Republic of Korea

49. Rapid economic growth and the expansion of energy-intensive heavy chemical industries have caused a rapid increase in energy consumption. The projected long-term primary energy demand without adequate measures in Korea is 177 million tons of oil equivalent (TOE) in 2000 and 253 million TOE in 2010. These are approximately two and three times the levels of energy used in 1990 (93 million TOE), respectively. The results of recent research on the national inventory of CO2 in 1990 are as follows: energy related parts - 65 million tons; industrial process - 4 million tons; sinks - 10 million tons; producing net emissions of 59 million tons. If energy policy and consumption patterns are not changed, the emissions level of CO2 will increase to 141 million tons in 2000, and 198 million tons in 2010. To cope with this trend, Korea's efforts are focused on maximizing energy efficiency in every sector. Beside this, Korea has been preparing national inventories of emissions and sinks of GHGs and will submit this inventory before March 1997.

Sri Lanka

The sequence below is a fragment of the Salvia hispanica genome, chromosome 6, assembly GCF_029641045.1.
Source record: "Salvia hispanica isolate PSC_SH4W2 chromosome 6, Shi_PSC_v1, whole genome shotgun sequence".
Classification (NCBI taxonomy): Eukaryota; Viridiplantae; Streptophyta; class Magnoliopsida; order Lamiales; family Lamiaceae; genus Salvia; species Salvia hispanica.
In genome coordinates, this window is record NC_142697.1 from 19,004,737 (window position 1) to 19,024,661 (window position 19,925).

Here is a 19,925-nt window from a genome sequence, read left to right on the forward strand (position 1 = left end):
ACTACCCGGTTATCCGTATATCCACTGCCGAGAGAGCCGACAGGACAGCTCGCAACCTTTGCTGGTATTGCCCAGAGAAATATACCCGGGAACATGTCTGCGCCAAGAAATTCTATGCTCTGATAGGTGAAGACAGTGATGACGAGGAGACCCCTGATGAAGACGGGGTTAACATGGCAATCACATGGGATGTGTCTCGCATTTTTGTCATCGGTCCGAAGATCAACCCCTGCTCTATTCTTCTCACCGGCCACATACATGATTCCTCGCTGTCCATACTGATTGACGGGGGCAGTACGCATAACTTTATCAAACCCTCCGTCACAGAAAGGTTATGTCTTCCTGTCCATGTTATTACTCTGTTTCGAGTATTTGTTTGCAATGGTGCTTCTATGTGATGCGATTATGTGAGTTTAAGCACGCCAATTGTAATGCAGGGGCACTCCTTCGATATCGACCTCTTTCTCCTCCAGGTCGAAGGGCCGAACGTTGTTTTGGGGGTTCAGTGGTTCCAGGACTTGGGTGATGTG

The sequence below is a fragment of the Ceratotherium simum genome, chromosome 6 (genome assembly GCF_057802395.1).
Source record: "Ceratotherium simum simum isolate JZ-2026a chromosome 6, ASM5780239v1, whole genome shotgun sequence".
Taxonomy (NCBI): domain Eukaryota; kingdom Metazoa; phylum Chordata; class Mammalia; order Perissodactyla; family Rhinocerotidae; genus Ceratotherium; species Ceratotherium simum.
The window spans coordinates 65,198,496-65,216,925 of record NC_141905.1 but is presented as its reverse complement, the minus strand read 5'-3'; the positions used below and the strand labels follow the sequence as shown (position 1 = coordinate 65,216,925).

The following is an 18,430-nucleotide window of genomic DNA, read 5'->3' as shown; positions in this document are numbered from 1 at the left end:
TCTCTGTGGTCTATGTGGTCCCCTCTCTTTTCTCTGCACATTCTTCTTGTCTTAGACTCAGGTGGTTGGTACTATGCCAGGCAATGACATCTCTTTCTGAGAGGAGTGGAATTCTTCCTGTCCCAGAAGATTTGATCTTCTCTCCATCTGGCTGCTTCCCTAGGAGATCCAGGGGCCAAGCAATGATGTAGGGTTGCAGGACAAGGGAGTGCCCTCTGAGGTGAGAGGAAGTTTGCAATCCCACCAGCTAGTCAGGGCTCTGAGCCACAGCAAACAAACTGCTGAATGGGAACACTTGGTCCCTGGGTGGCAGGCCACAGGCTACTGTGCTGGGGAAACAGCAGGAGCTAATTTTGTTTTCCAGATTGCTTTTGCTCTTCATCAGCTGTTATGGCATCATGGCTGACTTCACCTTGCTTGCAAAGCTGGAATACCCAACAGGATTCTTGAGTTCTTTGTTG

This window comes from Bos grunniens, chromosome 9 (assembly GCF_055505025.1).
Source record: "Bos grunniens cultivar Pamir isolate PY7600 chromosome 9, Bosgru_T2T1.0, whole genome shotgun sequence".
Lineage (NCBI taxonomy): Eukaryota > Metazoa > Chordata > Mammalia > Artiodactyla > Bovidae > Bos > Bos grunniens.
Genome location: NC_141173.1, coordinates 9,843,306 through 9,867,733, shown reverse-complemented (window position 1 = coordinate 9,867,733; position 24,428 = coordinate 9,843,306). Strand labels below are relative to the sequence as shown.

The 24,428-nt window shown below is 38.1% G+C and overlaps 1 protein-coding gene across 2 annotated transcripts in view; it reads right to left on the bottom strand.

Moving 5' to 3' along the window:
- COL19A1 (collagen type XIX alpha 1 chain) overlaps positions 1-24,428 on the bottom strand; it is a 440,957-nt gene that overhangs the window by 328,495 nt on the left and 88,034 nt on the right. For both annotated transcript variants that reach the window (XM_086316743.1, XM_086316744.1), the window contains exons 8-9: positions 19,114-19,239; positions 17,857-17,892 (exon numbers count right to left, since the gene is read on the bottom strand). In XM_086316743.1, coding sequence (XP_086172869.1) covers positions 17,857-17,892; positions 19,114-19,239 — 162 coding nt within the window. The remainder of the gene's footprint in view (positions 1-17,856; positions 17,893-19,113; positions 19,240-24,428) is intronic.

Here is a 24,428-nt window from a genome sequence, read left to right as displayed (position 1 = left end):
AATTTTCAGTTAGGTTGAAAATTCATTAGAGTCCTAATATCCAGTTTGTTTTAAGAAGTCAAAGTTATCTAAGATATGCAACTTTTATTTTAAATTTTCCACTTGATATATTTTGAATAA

50. The country has a strong base in agriculture but is becoming increasingly industrialized, resulting in increased greenhouse gas (GHG) emissions. Sri Lanka prepared its first GHG inventory in 1991 on a programme initiated by SMRC, and the results of the study were published in 1993. In the preparation of the inventory, there were several problems resulting from insufficient country-specific data and uncertainties in the application of certain emission coefficients, which are sometimes site-specific. The need for measurement of emissions under local conditions was highlighted. Sri Lanka signed the framework convention on climate change in 1992 and ratified it in 1993. Some of the other work which had already been carried out in connection with the climate change activities include the ADB study to assess the vulnerability to climate change and an impact study based on scenarios developed by CSIRO of Australia At present, work was being carried out on (a) Emissions inventory update, (b) Mitigation options; (c) Vulnerability assessment and (d) Awareness. The inventory update studies relate to energy, industry, transport, agriculture, forestry, land use and waste disposal. An inventory based on top down procedures for the energy, industry and transport sectors was being completed. Several other programmes relevant to climate change ongoing were the Clean Air 2000 programme through UNIDO; ambient air quality monitoring programme and sanitary landfill project funded by the World Bank; implementation of the forestry master plan; and the ODS phasing-out programme supported the Montreal Protocol funds. In addition to the above, several working groups work on and monitor activities of relevant issues to address climate change. These activities are the Climate Change Co-ordinating Group (CCCG) at the Ministerial level; the team of Country Studies Programme on Climate Change (CSPCC); the Working Group on National Environmental Action Plan (NAEP); and a Monitoring Committee at the implementation level. Further follow up activities based on the studies are being planned.